1. Gravity cannot heat objects (that takes friction, flame, electric current, etc.)Mr. Wolynski has made these claims but has not defined any experiment which would demonstrate the veracity of any of them. They all seem to be driven by what he thinks he needs to make his other claims about stellar evolution 'true'. It appears that Mr. Wolynski thinks that his 'originality' is somehow evidence for the accuracy of his claims.
2. Gravity cannot cause charge separation (that takes electric current, friction, flame, etc.)
3. A cloud of gas cannot gravitationally collapse upon itself absent a gravitating body (that would be philosophically unsound). That is unless you want your readers to believe gravitational fields exist absent gravitating objects?
The jab at having some sort of Dunning Syndrome... Well, it does speak volumes of the people I've interacted with. The people who have been educated are the very worst sufferers. They simply cannot recognize how incompetent they actually are. What is worse is that they have been handed titles, which reinforces their poor attitudes towards people who are original.
'Originality' is not evidence of correctness in science, it is the agreement of model predictions with experimental or observational measurements. 'Original' ideas may be needed to solve problems in leading edge science, but it is generally not very useful in well-established science. Mr. Wolynski's claims suggest a number of follow-up questions which will illustrate where his 'original' ideas fail, and how they are not so 'original'.
Mr. Wolynski apparently does not know what heat is. Heat is due to atoms or other particles in motion and how they exchange energy (Wikipedia: Heat).
Gravity is due to objects with mass. Objects are made of atoms and atoms have mass. Gravitational force is computed by adding up the force contributions between pairs of mass elements, of arbitrary small size, the nature of infinitesimals in calculus (Wikipedia).
Mass is additive. The mass of a body is the sum of the masses of the atoms composing it, less any binding energy created by attractive forces between the atoms (Wikipedia: Mass).
1) Given a spherical cloud of gas the mass of the Earth, and an atom outside that cloud, is Mr. Wolynski saying the atom would not be attracted to the cloud of gas? If he wants to say that the atom is not attracted to the Earth-mass of gas, then how does Earth being 'solid/liquid' make a difference?
2) Or is Mr. Wolynski saying that atoms do not have mass?
That would be contrary to experiment (Wikipedia: Atomic Mass).
3) Is Mr. Wolynski saying that inertial mass (the particle mass used in F=ma) is different than gravitational mass (the particle mass used in the gravitational force equation)?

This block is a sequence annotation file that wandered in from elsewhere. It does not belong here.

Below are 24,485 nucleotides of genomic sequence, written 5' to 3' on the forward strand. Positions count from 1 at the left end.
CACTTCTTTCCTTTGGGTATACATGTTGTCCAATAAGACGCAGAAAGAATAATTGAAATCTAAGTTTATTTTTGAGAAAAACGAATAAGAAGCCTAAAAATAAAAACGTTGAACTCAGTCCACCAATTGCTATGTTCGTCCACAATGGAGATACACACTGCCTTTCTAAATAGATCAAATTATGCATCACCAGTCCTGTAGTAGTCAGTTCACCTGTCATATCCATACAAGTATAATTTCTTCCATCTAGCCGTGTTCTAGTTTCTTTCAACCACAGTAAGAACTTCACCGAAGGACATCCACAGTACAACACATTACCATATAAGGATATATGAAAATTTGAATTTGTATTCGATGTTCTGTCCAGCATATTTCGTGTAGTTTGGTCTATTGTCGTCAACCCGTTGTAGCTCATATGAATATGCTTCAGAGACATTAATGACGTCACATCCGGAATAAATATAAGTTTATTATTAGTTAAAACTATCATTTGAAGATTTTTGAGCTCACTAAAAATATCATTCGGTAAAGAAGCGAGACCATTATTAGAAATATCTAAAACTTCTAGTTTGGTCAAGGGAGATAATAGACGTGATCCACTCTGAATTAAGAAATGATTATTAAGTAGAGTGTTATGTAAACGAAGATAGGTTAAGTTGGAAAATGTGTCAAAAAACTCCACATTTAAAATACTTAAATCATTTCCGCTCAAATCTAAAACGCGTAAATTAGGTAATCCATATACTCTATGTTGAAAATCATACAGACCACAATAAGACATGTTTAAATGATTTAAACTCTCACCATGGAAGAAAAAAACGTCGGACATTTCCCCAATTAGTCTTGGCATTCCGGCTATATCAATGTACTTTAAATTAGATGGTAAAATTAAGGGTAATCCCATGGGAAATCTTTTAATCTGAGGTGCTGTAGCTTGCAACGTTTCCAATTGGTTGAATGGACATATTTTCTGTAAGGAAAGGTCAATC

This would also be contrary to experiment (Wikipedia: Eötvös experiment).
4) At rest, say 50 miles above the surface of the Moon, so we can neglect air friction, you drop a bowling ball. The ball falls towards the Moon, gaining velocity and therefore energy. The ball hits the surface, and perhaps penetrates into the surface before stopping. Where did the kinetic energy from the velocity go? Better yet, where did the kinetic energy come from?
At rest, say 50 miles above the surface of Earth, so we can include air friction, you drop a bowling ball. The ball falls towards Earth, gaining velocity and therefore energy. As the ball enters the atmosphere, it collides with air molecules, transferring some of its kinetic energy to them (heat) and slowing its own motion (drag). The gravitational potential energy of the bowling ball is converted to kinetic energy which is transferred to the surrounding air in the form of heat. Gravity is providing the energy that is converted to heat. If gravitation can cause objects to move and those moving objects collide to exchange energy, part of that energy can take the form of heat.
5) Is Mr. Wolynski saying mechanical energy cannot be converted to heat?
This is also contrary to experiment, as well as loads of technologies (Wikipedia: Mechanical Equivalent of Heat).
One of the underlying themes in Mr. Wolynski's claims appears to be the erroneous assumption that atoms do not count as gravitating bodies.
The force of gravity is symmetric between gravitating bodies - the force created by mass A on mass B is the same as the force of mass B on mass A. This appears to be true if A is an atom and B is a planet. Why would it not be true for two atoms?
Experiments do indicate that individual subatomic particles respond to gravity: